From "Insatiable Government," June 25, 1932 Observe a strange bedfellowship. When the railroads throw themselves on the hands of the government and demand public credit to save them from bankruptcy, the radical forces do not protest, or, if they do, it is in an academic sense only; and the reason for this is that they believe in the public ownership of railroads, and see, perhaps more clearly than others, that such use of public credit tends to bring the experiment of state ownership to pass. For the same reason they protest lightly or not at all against the use of public credit to save the private banking structure, for that will tend to bring about state control of credit. They are for anything that tends to get the government into business.
From "Concerning Inflation," November 4, 1933 Capital is in flight from the country. Every man with money, be it much or little, is thinking less about how he shall adventure it in a spirit of enterprise than how he shall make it safe thinking less of interest and profit from his capital than how to defend his principal. This is true because the integrity of money is in doubt.
From "Washington Miscellany," December 9, 1933 Frequencies are to broadcasting what tracks are to a railway and what wires are to telephone and telegraph. But broadcasting companies have no property right in frequencies. How can a wave length be owned? The Government allots to each broadcasting company a range of frequencies. This, of course, is necessary. That is, some authority would have to control and allot them or else there would be anarchy on the air. But the allotments are not permanent; they have to be renewed periodically, as if a railway had to go to the Government twice a year and get renewed permission to continue running trains on its tracks, or the telephone companies for permission to continue sending messages over their wires, with no possibility of there being other tracks or other wires.
It follows that broadcasting companies incline to keep the good will of the Government. On the other side, the Government takes leave to go on the air when and if it likes. It notifies the broadcasting companies that it wants certain time. The Government may say, "We want the hour from seven to eight," and the companies move their things around accordingly. Thus the radio becomes, in some degree, an instrument of Government, and the Government makes effective use of it, more and more.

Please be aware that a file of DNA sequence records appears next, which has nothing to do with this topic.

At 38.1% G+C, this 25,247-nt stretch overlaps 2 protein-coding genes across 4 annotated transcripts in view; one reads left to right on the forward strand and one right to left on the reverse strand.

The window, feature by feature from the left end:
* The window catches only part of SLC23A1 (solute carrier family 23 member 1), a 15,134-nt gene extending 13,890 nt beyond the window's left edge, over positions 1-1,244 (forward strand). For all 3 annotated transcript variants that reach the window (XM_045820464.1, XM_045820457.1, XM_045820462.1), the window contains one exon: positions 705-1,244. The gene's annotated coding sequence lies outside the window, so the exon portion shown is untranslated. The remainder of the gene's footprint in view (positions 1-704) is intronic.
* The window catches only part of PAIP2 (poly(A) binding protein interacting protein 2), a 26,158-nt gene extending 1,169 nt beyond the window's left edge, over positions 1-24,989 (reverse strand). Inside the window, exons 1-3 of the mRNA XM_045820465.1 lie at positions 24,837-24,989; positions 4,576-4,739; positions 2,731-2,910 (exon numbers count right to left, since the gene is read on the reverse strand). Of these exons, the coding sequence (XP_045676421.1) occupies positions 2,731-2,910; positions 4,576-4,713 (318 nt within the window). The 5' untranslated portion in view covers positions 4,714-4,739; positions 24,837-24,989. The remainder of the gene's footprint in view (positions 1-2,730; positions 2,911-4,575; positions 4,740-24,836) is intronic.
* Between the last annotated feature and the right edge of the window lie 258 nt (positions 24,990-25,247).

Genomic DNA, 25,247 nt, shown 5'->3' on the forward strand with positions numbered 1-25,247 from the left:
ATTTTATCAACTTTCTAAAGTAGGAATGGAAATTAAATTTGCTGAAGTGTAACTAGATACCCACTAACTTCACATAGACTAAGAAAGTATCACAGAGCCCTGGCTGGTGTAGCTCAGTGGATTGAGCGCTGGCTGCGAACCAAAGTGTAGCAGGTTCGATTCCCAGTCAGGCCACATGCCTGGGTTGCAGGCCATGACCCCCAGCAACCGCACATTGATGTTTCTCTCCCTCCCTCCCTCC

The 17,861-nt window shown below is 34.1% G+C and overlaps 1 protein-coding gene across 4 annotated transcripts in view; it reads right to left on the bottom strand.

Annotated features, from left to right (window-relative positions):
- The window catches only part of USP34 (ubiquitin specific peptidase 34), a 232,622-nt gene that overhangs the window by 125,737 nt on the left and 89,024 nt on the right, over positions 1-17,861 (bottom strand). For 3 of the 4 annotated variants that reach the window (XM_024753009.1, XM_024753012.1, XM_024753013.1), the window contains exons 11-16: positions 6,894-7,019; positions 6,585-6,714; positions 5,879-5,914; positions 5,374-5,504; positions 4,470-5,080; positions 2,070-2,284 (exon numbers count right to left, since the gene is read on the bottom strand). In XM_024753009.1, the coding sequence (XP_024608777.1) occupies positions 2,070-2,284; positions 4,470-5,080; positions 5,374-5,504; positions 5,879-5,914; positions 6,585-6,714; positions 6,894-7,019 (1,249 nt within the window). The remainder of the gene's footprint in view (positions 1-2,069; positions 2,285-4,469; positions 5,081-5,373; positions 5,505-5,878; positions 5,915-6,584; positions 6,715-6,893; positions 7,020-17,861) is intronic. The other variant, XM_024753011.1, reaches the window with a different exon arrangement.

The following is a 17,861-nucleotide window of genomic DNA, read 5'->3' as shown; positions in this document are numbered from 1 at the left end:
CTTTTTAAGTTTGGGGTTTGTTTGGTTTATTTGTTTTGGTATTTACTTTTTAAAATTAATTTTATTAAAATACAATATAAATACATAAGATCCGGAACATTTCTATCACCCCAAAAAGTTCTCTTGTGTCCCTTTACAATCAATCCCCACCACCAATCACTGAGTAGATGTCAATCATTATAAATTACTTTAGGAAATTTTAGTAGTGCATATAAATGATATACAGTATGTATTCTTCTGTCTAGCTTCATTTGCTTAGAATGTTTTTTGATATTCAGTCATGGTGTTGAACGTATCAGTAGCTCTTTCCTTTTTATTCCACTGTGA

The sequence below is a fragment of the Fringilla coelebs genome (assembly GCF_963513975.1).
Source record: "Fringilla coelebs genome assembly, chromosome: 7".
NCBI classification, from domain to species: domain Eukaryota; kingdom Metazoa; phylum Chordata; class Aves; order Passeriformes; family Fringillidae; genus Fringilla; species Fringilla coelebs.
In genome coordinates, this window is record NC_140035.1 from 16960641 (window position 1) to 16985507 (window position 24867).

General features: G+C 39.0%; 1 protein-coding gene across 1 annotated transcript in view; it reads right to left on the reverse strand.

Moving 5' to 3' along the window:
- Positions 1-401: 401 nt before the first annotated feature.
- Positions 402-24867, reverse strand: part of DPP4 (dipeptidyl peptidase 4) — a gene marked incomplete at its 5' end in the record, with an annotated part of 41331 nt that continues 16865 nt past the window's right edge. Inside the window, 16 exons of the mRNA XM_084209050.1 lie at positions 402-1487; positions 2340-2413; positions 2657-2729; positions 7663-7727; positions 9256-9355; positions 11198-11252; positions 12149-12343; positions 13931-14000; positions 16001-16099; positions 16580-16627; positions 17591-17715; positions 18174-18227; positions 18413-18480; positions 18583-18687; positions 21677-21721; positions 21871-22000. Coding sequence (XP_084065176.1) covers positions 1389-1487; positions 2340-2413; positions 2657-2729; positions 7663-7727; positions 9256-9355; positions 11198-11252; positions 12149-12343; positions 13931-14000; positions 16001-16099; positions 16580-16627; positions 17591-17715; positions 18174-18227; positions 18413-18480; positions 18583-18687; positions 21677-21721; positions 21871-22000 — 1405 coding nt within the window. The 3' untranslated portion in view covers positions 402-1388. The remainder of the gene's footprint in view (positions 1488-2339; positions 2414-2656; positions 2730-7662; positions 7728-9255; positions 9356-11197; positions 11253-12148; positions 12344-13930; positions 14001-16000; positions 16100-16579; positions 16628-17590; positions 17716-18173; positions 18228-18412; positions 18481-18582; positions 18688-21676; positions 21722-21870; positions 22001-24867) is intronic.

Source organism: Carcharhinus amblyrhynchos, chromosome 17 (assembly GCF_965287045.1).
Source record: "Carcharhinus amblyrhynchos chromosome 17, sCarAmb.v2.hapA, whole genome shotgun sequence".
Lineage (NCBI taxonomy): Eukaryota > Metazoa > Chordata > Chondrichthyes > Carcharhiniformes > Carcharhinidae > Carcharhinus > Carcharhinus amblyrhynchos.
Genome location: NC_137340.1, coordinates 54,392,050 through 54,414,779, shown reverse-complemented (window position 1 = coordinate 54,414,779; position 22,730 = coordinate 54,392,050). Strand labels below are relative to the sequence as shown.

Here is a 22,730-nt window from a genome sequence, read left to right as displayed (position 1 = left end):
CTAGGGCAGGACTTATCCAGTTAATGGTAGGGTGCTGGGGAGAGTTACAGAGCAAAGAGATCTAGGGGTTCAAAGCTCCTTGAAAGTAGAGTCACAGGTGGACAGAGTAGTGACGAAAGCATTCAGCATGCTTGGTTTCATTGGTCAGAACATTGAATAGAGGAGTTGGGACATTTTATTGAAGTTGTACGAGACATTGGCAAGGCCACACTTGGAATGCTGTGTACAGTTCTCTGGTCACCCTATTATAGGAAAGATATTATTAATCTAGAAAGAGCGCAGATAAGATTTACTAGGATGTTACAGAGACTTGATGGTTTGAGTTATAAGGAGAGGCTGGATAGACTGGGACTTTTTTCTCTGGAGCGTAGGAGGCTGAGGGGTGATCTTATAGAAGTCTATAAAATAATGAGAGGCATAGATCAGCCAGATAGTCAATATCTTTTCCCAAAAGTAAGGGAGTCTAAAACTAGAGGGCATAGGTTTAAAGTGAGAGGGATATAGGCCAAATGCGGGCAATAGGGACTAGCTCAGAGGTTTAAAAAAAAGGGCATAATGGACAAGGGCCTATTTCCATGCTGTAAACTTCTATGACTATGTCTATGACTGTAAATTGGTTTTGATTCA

From "The Balance Sheet of Capitalism," May 19, 1934 The whole of the emotional case against capitalism turns on the unequal distribution of wealth. But is it peculiar to the nature of capitalism to concentrate wealth in a few hands? Here the first aspect truth is a little hard. It begins with the human disparities; and for these, God is responsible, not capitalism. Much more, perhaps, than we wish to believe, economic inequalities answer to human inequalities.
Again and again, wealth has been socially divided and then, in a little while, it has been again as it was before, that a few were rich and many were not. Lycurgus, who did it for the Spartans, heaping all their wealth in one pile and then, dividing it equally, thought of measures to make this pleasing equality permanent. He banished gold and silver money and put in place of it iron money so heavy and so nearly worthless that to hoard or save it would be absurd. All the same, it was not long until again there were debtors and creditors and a concentration of wealth in the hands of a few.
Such a very old fact has a kind of simplicity. Somewhat more than nine-tenths of us consume all that we receive, and would consume it all, no matter how much it would be. The wish to accumulate wealth is universal; the will to do it belongs only to a few, and the proportion of those few in any kind of society has probably been constant for thousands of years.
From "The Forgotten Road," September 29, 1934 Suppose every railroad that was unable to pay its debts had been permitted to go into receivership and thence to the auction block. What of it? The loss in that case would fall where it belonged upon the stockholder. The stockholder is one who wants more than interest on his capital; he wants the profit. To be entitled to the profit, he must assume also the risk of loss. He knows that in the first place; he prefers the position of proprietorship and takes it voluntarily. He is the owner; the bondholders are his creditors. If the railroad is unable to pay its creditors and goes to the auction block, either the bondholders buy it in and wipe out the stock, or the stockholders, if they are unwilling to lose the property, may save themselves by putting in new capital. By that healthy process we had again and again, after every crisis, junked what was dead in our capital structure, and it was one secret of our economic strength that we did it in a ruthless manner, no matter how much it hurt. Between 1892 and 1896, 200 railroad companies, representing one-quarter of the country's total railway capital, went into receivership and were reorganized. In the next ten years the entire railroad system was rebuilt with new capital.